Coal Age

APR 2013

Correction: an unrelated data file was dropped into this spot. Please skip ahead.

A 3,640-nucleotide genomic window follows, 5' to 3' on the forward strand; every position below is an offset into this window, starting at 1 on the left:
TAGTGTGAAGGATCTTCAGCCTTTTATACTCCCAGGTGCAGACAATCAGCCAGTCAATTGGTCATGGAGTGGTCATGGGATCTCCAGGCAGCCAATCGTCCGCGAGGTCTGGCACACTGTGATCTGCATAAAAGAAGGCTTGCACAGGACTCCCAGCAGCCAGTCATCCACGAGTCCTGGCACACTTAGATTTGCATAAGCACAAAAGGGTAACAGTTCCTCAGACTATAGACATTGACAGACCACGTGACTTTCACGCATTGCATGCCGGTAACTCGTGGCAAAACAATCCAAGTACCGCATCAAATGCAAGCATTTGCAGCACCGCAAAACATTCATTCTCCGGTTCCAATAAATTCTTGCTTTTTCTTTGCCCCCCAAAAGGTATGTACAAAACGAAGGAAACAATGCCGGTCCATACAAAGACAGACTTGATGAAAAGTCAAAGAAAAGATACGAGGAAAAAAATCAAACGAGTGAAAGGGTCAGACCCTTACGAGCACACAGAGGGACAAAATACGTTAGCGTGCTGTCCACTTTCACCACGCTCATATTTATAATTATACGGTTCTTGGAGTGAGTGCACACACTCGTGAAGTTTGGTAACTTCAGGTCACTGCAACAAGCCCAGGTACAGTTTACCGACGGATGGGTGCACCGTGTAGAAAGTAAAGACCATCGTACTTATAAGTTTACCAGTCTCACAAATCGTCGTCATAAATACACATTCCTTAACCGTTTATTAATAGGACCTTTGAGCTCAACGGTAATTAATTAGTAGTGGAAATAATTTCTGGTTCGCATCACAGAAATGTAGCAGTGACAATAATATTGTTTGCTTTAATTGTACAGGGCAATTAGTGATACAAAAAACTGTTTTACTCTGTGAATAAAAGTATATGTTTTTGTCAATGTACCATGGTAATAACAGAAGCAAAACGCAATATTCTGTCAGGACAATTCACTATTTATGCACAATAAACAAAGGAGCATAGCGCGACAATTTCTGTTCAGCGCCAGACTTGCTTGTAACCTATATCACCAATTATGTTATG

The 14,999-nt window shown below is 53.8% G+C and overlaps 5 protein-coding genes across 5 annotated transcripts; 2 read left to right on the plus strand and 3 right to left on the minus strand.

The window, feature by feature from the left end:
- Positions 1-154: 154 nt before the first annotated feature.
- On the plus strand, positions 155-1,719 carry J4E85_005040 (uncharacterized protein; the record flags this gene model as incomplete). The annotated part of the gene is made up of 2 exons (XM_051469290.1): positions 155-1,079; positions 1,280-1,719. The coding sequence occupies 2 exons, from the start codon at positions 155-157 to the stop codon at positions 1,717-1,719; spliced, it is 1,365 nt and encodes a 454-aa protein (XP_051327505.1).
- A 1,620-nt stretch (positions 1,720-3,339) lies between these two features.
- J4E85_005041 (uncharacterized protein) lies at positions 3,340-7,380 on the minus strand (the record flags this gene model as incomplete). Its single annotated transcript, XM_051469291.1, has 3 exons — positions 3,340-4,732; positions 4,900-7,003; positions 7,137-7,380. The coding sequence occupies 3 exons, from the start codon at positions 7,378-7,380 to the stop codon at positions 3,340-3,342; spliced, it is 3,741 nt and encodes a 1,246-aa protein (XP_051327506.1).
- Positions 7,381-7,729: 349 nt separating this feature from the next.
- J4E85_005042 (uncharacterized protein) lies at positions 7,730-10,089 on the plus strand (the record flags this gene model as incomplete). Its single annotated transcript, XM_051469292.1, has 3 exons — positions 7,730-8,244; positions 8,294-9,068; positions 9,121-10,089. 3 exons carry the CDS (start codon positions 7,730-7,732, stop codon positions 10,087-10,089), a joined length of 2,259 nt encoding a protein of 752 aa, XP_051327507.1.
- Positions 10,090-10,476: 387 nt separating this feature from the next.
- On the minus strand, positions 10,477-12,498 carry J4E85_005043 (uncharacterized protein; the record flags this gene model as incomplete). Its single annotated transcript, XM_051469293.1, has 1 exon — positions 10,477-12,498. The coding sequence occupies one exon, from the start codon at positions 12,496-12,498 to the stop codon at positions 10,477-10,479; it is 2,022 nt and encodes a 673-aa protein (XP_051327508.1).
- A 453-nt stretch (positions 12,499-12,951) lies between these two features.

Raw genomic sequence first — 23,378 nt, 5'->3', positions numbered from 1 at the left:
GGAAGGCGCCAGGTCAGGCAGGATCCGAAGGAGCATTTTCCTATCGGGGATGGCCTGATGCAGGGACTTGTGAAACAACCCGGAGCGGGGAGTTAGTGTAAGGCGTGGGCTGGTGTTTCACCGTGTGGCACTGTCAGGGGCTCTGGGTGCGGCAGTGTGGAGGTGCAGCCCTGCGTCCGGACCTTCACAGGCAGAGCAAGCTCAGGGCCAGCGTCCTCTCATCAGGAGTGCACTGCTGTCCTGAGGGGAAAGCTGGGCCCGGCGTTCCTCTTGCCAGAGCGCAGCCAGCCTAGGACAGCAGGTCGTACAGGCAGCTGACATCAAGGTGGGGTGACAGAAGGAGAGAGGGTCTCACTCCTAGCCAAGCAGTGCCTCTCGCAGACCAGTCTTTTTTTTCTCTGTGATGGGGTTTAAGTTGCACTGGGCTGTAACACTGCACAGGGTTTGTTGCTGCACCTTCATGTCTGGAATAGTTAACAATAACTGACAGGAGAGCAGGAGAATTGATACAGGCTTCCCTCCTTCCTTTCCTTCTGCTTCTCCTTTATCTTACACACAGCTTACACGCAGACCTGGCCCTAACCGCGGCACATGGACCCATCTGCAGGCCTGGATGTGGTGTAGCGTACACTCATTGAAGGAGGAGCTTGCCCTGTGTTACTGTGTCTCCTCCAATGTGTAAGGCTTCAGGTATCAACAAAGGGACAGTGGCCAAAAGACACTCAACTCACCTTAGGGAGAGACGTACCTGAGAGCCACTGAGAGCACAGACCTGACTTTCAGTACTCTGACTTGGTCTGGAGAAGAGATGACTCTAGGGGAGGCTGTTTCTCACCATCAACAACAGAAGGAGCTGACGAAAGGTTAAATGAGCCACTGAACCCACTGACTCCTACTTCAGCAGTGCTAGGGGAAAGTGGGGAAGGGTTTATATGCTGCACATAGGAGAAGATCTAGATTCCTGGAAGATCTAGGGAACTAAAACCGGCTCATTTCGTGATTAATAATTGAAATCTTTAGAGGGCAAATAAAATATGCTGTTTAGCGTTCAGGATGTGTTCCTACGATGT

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south african coal continued Africa's energy and the government wants to reduce this substantially." Ultimately, though, it may not have a choice. "To keep up with demand Eskom needs two or three more Medupi's. There is enough coal in the ground for up to 10 more stations," Prevost said. Development & Infrastrucure The key to South Africa's coalfields, therefore, is its own energy needs, rather than foreign demand. So crucial is power supply that it is now driving the development of potentially rich, yet geographically isolated coal deposits in the country's northern hinterland. The first of these is the Waterberg coalfield in the Ellisras Basin in the Limpopo province. It holds an estimated 50 billion mt, of which about a quarter could be extracted using opencast mining. Up to now, however, it has been the source of limited activity. "The Waterberg Coalfield has great potential for coal mine development," said Neil McKenna, director at Venmyn Deloitte in Johannesburg. "At the moment there's only one mine, Grootgeluk, which serves the Matimba power station and will also contribute to the Medupi power station under construction. The reality is they could build two or three more similar-sized stations. The amount of coal there is quite extraordinary." The biggest hindrance to development is the region's relative isolation. It has few railway connections and is a long way from Richards Bay. The quality of coal is also lower than that found in the Highveld. "It is low quality, but can be upgraded through washing," said McKenna. "It has massive potential to supply local power station feedstock and for export thermal and metallurgical coal. The problem is the lack of infrastructure. In spite of the fact that it is called 'Waterberg,' there's a lack of water in the region, being located in one of the drier parts of the country." According to McKenna, another region that could benefit from an unshackled energy policy is the Soutpansberg coal basin, along the northern border with Botswana. "The Soutpansberg is another area with significant potential. It has very high quality coking coal but is historically an area that has been ignored because of its inaccessibility and lack of infrastructure." Even if policy were to be implemented tomorrow, however, it would still be a lengthy process before the region became a April 2013 significant coal producer. "Even if infrastructure is improved, development is still five to 10 years away. Large mining projects have a long lead time," he said. The formidable challenges have inevitably constrained the ability of mines to raise capital. "A lot of our work is concentrated on the juniors," McKenna said. "Eskom has made a commitment to source more coal from smaller producers. The problem is raising capital for these operators in the current market and environment. South Africa particularly is not proving a very attractive destination right now." Should the right policies be put into place, however, this could change fairly rapidly. "If independent power producers were cleared to go ahead, a lot of projects, particularly smaller players, could take off." If there is a bright spot on this gloomy horizon, it's that Transnet, the stateowned logistics company, appears to be moving forward on several infrastructure projects that will have a profound impact on the country's ability to export coal. Last year, Transnet announced a $32billion investment program, the Market Demand Strategy, to revamp and expand its ports, rail and pipeline infrastructure and equipment. About two-thirds of the required funding will be raised from internal resources, while the remainder will be raised through various sources in the debt capital markets. Although industry tends to view plans from state entities with a jaundiced eye, it does appear that this one may be gaining momentum. In March, the China Development Bank said it would loan Transnet about $5 billion, almost half its borrowing requirements. It's possible that further such announcements will follow. China has lagged India in purchases of South African coal, but is eager to catch up. In 2011, South Africa's shipments to China, the world's largest coal consumer, rose 88% to 12.26 million mt in the first 11 months of 2011, according to Bloomberg. But like the rest of the country's customer base, it has to temper its demand with lack of rail and port infrastructure. Chinese firms take around 2 million mt a month of South African thermal and coking coal, or up to a third of South Africa's total coal exports from the Richards Bay Coal Terminal. China has a strong incentive to prod the dozing beast that is Transnet into putting its plans into practice. Last year, China agreed to sell 96 much-needed loco- motives to Transnet for $400 million. And, recently Chinese shipping firm Chery said it was in negotiations with Transnet to build a ship repair facility at Richards Bay. Growing Export Capacity Currently, Richards Bay Coal Terminal has a nameplate capacity of 91 million mtpy. However it ships substantially less than that. In 2012, it managed 68 million mt. Exporters have blamed the low output on Transnet's lack of rail capacity; however, Transnet counters that the major shareholders in Richards Bay have used their monopoly to keep out small producers, preventing them from using the facility. Because of this, Transnet has begun working on building a new, rival coal terminal adjacent to the existing facility in Richards Bay harbor. The new port will have the capacity to export 14 million mt a year, and stockpile up to eight grades of coal. Also in the works is a new 146-km line to be built between Lothair, in South Africa, and Sidvokodvo, in Swaziland, which will reroute much of the general cargo traffic that now clogs up the coal line. The new link will divert general freight currently being moved on the Ermelo-Richards Bay line through Swaziland, thereby increasing the capacity of South Africa's constrained coal channel from Mpumalanga to the Richards Bay Coal Terminal to what Transnet CEO Brian Molefe said would be "close to 100 million mt." Currently, the coal line has the capacity to move about 72 million mt—well below the 91-million-mt nameplate capacity of Richards Bay. The line is expected to be commissioned in 2016. This diversion will also allow for an increase of traffic from the Waterberg. Transnet's own calculations show the region will require capacity of between 80 million mt and 135 million mt for both local and export markets over the long term. Finally, Transnet is also looking at short-haul feeder lines that will supply local power stations. At the moment trucks haul much of the country's coal—much to the annoyance of commuters. Should these plans be implemented, they would unlock substantial value now trapped in the earth of central and northern South Africa. "Given that South Africa has massive, and I mean truly massive, coal reserves, the majority of the country's power will come from coal in the foreseeable future," said McKenna. 61